Alright, I’m gonna go ahead and come right out and admit that I probably should have done a little more homework before putting this one on my list for the family friendly horror week. Seeing the title, the fact that it’s PG, and the summary was just that “a teen gets turned into a vampire and then starts to like it”; I assumed I was getting a vampire version of Teen Wolf. What I got instead was, well, not something I would exactly call kid friendly horror.
Jeremy (that kid from Dead Poets Society) is a high school teenager of indeterminate age that has been having some weird dreams about girls. His horndog, best friend, Ralph, decides that what Jeremy needs is to get laid and quit trying to have relationships. That’s when he meets the woman of his dreams, quite literally. The woman he has been dreaming of invites him back to her place and things get hot and fangy. When they get rudely interrupted by vampire hunter David Warner (no I’m not looking up his character’s name), Jeremy runs off and now he has to come to terms with the fact that he’s turning into a vampire. Luckily, Rene Auberjonois is there as his new vampire mentor, Modoc (or Mental Organism Designed Only for Chilling). Can Jeremy get the girl at his school that he likes while avoiding David Warner and that guy from Office Space that played one of the Bobs? You know, the one that isn’t John C. McGinley?
Right out the gate, I was amazed that this managed to get a PG rating. Not because there was any real amount of violence or anything but there was plenty of sex talk and a whole lot of swearing. I wonder how many times you can say “shit” and “damn” and still be a PG movie? Anyway, like most monster stories, the turning into a monster trope is just a metaphor for something. Unlike most other high school monster movies, it isn’t a metaphor for puberty or anything but instead ends up being used as both a stand in for HIV and being gay. Which might have been an interesting point of view to take if the movie wasn’t playing all of that for laughs. When he tells Ralph that he’s a vampire, the scene plays out like telling your friend you’re gay and they start going all “we can be friends but don’t try kissing me or nothing”. At least when Jeremy’s parents think their son is acting strange because he is gay, they start reading books on how to support your kid and are generally alright with it.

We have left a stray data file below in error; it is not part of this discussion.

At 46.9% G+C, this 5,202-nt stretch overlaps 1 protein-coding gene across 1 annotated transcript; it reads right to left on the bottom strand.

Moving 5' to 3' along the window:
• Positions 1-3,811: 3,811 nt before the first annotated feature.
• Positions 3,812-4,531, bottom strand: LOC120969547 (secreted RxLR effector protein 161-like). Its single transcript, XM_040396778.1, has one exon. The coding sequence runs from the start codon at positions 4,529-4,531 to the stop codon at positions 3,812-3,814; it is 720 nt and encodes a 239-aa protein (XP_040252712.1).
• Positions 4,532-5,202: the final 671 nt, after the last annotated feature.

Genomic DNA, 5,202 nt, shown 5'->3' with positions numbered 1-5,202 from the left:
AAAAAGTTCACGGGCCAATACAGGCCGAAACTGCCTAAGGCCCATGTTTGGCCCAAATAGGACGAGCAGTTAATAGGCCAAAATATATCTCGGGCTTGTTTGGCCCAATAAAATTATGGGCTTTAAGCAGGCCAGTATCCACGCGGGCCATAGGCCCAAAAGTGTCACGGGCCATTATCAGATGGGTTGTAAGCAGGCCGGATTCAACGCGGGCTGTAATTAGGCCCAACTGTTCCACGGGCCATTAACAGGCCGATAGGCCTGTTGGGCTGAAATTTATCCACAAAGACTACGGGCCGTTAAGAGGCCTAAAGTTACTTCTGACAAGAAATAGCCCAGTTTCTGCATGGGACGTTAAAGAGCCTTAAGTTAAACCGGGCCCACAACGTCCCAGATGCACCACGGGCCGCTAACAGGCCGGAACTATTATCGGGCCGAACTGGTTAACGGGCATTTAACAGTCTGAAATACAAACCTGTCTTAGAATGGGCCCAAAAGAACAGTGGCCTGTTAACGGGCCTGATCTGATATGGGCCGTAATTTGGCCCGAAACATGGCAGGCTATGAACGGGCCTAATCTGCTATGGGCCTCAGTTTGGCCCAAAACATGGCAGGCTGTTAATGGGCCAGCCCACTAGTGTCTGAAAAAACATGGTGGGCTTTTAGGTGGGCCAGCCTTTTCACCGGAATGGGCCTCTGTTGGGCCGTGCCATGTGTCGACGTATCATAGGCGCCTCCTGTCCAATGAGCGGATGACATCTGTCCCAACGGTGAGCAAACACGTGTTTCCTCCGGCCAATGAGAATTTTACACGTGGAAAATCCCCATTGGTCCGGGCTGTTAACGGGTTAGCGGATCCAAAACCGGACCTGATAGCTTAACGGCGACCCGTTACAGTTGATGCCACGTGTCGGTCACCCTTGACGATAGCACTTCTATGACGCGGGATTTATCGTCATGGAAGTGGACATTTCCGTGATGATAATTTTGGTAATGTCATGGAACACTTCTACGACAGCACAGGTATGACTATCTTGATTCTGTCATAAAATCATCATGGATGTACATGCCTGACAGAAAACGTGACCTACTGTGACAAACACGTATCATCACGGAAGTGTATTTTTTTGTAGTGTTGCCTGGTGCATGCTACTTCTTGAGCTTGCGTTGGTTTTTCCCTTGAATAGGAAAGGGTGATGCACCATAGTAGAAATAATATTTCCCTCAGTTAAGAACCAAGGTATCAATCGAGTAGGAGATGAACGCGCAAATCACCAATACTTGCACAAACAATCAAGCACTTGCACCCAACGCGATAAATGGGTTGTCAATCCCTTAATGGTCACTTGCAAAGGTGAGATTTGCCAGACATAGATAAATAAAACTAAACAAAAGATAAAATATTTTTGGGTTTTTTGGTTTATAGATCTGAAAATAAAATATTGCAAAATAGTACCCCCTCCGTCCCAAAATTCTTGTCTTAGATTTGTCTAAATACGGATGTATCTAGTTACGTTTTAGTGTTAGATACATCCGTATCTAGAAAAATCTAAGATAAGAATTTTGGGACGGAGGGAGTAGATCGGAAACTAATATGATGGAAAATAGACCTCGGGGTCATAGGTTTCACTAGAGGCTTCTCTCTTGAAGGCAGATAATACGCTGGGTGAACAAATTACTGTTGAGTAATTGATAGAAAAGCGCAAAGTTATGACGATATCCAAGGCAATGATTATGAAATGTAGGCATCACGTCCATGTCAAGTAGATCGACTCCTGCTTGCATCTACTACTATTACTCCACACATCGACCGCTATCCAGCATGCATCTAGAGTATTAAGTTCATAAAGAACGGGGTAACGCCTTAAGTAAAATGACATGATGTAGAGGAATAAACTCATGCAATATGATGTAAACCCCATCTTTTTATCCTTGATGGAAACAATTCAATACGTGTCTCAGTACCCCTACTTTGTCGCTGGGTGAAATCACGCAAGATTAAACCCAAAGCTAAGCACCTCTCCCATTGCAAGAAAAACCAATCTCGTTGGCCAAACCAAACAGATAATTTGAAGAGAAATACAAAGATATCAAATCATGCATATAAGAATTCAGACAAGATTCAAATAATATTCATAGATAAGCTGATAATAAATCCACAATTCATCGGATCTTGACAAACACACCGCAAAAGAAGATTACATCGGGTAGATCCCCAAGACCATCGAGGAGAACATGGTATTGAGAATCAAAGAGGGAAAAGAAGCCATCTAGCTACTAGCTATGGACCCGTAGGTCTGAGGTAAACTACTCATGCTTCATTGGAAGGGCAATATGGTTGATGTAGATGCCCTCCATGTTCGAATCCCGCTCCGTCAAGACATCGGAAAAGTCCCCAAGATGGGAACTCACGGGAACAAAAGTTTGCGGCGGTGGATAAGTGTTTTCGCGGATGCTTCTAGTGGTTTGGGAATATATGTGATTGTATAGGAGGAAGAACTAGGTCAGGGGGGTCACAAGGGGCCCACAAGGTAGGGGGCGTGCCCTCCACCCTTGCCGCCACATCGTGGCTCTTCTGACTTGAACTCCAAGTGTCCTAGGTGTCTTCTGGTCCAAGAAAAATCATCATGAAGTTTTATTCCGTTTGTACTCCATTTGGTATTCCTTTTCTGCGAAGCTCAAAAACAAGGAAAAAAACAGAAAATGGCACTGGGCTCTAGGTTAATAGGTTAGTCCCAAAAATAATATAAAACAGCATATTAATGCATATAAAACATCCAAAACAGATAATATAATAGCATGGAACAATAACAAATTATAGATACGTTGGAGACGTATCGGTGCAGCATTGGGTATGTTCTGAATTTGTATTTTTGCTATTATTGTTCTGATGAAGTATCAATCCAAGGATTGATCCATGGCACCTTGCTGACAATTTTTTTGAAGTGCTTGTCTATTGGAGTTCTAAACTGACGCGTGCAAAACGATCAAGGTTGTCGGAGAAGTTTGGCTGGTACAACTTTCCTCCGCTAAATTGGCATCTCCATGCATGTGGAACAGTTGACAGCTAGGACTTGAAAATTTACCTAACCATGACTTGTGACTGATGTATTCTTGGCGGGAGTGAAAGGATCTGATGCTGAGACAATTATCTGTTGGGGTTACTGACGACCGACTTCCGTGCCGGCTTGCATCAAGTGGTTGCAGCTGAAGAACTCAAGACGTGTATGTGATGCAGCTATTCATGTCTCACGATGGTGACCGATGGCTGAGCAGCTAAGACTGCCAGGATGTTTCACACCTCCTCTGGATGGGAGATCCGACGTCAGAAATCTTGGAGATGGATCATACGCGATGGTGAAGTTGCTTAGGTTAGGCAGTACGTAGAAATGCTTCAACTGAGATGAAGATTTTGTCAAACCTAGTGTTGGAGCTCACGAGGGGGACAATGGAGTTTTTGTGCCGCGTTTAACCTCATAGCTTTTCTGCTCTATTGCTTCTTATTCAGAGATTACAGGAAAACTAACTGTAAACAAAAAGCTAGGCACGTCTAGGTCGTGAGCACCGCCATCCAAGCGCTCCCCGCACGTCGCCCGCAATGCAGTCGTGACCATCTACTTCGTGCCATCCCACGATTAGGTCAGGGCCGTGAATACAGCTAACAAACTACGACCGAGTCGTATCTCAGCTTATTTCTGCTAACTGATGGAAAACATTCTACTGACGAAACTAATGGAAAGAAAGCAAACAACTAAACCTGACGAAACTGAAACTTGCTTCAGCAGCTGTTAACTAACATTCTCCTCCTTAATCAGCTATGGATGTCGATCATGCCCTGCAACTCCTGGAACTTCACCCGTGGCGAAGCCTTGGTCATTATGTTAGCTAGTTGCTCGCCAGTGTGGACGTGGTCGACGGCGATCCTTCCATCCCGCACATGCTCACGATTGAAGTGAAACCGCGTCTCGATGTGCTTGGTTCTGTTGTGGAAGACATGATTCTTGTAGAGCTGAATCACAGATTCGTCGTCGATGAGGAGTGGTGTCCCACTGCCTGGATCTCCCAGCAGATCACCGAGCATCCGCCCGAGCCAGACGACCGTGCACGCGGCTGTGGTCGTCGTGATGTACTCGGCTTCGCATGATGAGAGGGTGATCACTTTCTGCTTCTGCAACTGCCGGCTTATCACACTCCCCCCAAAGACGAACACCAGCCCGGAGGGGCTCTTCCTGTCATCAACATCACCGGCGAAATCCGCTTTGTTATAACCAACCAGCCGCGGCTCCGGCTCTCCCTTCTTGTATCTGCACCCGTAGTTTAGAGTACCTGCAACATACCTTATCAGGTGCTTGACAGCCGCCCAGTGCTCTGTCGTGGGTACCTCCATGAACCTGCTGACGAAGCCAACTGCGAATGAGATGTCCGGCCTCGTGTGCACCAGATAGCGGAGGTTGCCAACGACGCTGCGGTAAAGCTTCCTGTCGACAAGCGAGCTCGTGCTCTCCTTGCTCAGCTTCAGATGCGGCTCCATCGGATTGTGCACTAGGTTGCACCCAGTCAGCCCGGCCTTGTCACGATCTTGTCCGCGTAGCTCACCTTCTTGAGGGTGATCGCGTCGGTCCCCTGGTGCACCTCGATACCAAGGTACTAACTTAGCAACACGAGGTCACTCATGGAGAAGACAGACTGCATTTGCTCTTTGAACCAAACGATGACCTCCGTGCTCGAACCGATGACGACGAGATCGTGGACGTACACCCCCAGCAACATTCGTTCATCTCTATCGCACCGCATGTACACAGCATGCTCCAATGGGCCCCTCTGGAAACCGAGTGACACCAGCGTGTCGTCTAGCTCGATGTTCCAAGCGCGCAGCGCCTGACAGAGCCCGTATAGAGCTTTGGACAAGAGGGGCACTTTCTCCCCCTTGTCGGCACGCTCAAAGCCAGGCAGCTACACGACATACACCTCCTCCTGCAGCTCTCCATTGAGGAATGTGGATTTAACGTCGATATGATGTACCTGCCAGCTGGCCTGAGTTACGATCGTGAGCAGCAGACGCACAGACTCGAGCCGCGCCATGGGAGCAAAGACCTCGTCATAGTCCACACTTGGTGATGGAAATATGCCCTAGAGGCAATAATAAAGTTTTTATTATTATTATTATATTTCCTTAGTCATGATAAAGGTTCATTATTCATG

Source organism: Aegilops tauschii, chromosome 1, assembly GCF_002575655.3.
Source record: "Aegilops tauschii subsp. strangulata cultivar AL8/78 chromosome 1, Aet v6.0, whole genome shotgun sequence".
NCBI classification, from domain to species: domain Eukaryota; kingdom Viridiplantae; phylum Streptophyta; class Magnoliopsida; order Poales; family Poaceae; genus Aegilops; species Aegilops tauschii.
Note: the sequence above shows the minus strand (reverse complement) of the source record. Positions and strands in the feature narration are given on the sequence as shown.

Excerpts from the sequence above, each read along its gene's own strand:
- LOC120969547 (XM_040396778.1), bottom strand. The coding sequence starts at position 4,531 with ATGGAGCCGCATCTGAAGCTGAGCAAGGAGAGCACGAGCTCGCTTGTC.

There’s a weird dynamic that goes on in this movie with Jeremy and his love interest, Darla. The movie continues to go out of its way to mention that the hot, blonde, cheerleader is totally into Jeremy but he isn’t interested. Instead, he has eyes for Darla, the nerdy musician and it feels like the movie wants us to applaud him for not being shallow, I guess? What it made me really wonder is what was going on with that cheerleader? She shows up in several scenes, seems to know Jeremy, but they never exchange more than a couple words. She seems real nice and I hate that she just ends up being a prop so the main character can be like “I’m not like other guys”. Also, hey, Kathy Bates shows up for like 30 seconds as Darla’s mom. Nothing to note about that except that this movie has so many people I recognized for being a movie I’d never heard of.
Overall, the movie isn’t terrible but the gay panic stuff definitely had me sighing heavily at parts. Also, to be clear, there is no horror anything in this. The closest we get is when Jeremy and Darla are making out and he pops fangs instead of, or maybe in addition to, a boner. Which he immediately tries to hide (the fangs not the boner) and drives away freaking out.
Score: 2 out of 5